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# How would you work this problem?

Ranch Hand
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I'm on another codewar problem here https://www.codewars.com/kata/54521e9ec8e60bc4de000d6c/train/java

The problem is to find the subset of continuous values which adds up to being the highest value.   The example here is

So the values 4, -1, 2, 1  add up to be the highest value which is 6.
If the int array is all positive then just add up the entire array.
If all negative values then return 0.
If it's an empty array return 0

I think I understand an all positive array, an all negative and an empty.  I figure I would iterate over and test the values as to whether they are all over 0 , all under 0 or empty but if there is a mix of values I'm a bit stumped as to what the best solution is.

I keep thinking of ways that I maybe able to solve this when there is a combination of both positive and negative numbers but most of them seem complicated and most likely NOT the correct way .   Is there any tips someone can give me as to what maybe the best solution?

On paper I can come up with a few ideas but none seem ideal or when I test the idea I see an issue with it.

Saloon Keeper
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If you find a potential subset then you'll need to keep track of it. I'd start with a very simple class to hold this information.
Now you can write a brute force method with an outer loop with beginIndex going from left to right, and an inner loop going from beginIndex to right. Make a Subset out of it and see if its sum is greater than the sum of a saved maxSubset. Later you can look to optimize like skipping Subsets that begin or end with a negative number.

Sheriff
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For the sake of simplicity, I would say the rule is that if the total of a sequence or subsequence is less than 0, then you should consider it as 0.

Junilu Lacar
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I would also look into something like findFirst() or findAny() to see if there are negative numbers in a sequence/subsequence. Then use the IntStream.sum() function.

Lisa Austin
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Thanks guys.  I'll give it a go from this.

Saloon Keeper
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Don't try this with brute force. There are N^2 (or so) subsets, so that would take a long time, even though you can apply many shortcuts.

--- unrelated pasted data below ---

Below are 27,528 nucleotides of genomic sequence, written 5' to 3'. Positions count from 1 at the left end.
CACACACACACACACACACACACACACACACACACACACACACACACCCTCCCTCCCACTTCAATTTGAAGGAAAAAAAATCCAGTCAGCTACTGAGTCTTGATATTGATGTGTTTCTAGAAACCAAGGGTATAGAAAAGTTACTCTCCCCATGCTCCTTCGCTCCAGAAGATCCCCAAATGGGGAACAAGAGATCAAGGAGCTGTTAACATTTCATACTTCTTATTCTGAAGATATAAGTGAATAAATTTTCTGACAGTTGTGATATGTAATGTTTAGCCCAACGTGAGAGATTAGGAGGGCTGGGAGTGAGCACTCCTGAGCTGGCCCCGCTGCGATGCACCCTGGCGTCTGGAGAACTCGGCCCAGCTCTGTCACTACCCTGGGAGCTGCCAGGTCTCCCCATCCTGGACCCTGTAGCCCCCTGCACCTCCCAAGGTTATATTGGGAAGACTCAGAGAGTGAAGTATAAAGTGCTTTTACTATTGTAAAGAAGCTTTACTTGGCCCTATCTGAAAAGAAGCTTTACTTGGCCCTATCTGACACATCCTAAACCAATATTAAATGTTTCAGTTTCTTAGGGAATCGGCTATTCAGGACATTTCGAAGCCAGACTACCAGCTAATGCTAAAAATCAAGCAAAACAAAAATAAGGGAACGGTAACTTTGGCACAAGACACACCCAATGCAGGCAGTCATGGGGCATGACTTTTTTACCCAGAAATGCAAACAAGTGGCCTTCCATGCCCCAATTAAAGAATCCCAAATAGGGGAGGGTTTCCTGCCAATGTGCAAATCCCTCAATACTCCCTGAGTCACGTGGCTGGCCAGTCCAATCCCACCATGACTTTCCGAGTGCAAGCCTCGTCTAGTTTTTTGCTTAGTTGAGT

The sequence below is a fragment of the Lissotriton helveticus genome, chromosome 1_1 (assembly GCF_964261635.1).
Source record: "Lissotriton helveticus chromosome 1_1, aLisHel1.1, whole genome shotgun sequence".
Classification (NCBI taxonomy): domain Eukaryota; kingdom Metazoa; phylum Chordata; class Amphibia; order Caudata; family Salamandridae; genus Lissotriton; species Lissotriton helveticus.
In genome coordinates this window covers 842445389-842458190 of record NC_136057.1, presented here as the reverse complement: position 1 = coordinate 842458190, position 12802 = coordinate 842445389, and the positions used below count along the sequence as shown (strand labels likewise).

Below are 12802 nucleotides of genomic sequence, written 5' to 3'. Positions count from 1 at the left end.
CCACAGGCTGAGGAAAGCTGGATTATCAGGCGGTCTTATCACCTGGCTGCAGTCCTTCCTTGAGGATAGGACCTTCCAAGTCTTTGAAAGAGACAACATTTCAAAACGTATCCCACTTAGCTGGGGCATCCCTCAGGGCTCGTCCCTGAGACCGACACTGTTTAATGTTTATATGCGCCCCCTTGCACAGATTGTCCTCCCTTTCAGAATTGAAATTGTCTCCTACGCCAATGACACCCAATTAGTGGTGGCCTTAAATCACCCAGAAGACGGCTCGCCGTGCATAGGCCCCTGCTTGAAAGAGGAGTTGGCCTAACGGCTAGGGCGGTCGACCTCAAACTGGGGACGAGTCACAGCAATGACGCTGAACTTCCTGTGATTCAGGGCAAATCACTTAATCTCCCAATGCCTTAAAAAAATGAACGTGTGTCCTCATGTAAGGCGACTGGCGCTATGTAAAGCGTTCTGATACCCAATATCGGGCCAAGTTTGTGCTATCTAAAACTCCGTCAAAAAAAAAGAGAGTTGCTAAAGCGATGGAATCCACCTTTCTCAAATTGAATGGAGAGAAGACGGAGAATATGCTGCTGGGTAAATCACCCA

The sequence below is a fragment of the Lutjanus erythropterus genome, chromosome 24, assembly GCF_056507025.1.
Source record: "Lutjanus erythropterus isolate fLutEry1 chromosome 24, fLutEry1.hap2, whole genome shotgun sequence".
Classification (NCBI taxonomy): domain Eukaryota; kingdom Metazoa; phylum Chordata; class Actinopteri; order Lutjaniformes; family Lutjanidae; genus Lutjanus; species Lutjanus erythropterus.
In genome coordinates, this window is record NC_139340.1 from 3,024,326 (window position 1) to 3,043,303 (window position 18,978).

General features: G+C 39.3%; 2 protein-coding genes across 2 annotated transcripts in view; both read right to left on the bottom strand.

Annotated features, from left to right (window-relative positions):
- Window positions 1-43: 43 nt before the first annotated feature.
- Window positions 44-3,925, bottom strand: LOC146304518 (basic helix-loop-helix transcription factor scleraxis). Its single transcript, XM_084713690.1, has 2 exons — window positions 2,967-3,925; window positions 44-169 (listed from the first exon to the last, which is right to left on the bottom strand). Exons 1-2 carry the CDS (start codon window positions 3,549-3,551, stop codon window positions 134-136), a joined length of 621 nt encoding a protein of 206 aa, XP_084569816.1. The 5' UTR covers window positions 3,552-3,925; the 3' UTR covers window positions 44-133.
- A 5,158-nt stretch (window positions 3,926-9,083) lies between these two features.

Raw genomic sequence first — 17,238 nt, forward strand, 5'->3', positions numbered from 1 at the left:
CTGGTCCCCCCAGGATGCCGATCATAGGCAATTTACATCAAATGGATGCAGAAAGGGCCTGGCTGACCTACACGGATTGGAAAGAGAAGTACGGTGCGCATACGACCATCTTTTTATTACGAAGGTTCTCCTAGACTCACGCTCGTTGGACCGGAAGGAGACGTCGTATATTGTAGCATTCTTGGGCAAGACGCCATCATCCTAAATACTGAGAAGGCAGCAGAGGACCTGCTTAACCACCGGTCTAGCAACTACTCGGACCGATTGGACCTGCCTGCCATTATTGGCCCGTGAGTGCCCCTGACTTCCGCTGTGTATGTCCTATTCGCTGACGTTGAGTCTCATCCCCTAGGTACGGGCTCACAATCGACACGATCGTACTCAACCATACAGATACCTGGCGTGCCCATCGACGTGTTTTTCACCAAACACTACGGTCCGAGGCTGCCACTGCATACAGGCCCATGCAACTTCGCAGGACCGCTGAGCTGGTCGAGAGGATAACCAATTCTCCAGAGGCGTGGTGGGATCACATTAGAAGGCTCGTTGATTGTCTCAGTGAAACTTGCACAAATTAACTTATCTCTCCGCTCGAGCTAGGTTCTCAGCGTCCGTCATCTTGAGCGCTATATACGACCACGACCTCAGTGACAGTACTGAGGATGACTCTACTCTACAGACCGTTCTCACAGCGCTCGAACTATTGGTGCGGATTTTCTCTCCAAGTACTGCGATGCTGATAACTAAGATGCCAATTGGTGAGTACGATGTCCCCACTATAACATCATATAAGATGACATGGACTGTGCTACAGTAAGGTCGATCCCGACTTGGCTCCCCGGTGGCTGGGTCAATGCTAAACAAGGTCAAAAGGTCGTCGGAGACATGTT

Look for "largest sum of subarrays" on the internet, where you find Kadane's O(N) solution. Beware though: many of these pages contain ready-to--run code.

Carey Brown
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Junilu Lacar wrote:I would also look into something like findFirst() or findAny() to see if there are negative numbers in a sequence/subsequence. Then use the IntStream.sum() function.

I'm not sure where your headed with this. Even the max subsequence can have negative numbers in it and negative numbers still need to be added into the sum.

Junilu Lacar
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Carey Brown wrote:I'm not sure where your headed with this. Even the max subsequence can have negative numbers in it and negative numbers still need to be added into the sum.

I'm thinking of recursive calls and if there are no negatives, you can stop the recursion at that point.

Junilu Lacar
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Piet Souris wrote:Look for "largest sum of subarrays" on the internet, where you find Kadane's O(N) solution.

Thanks for the tip. Interesting problem.

Here's what I came up with in Kotlin:

I have to admit that's going to look very cryptic to the uninitiated and even if you know about fold, let, also in Kotlin it might take a few seconds to decipher it.

Junilu Lacar
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I haven't found a way to do it in Java the way it can be done in Kotlin. The closest I've gotten so far is this:

I'll leave the implementation of the Kadane class to your imagination but I did get it to pass the tests on codewars.com. The solution, however, ends up being longer than just a straight up imperative implementation.

Piet Souris
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I would use a similar construction in Java, like this (it uses the not so much used three parameter version of Stream.collect)

for a suitable Kadane class. But shorter and easier to understand is a simple for loop.

Junilu Lacar
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Yeah, I was looking at collect() as well. I agree, a straightforward for-loop seems better for this problem.

Rancher
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Piet Souris wrote:Don't try this with brute force. There are N^2 (or so) subsets, so that would take a long time, even though you can apply many shortcuts.

I think that's a bit premature here.  The most naive brute force solution I can think of actually passes all the tests from Codewars - even though it's O(N^3).  It can certainly be improved from there... but it makes a perfectly fine starting point, useful for comparison.  Don't let finding the best solution get in the way of finding a solution.  Once you have one, you can then find ways to improve on it.

That said, yes there is a much better solution requiring only one loop, no streams, O(N).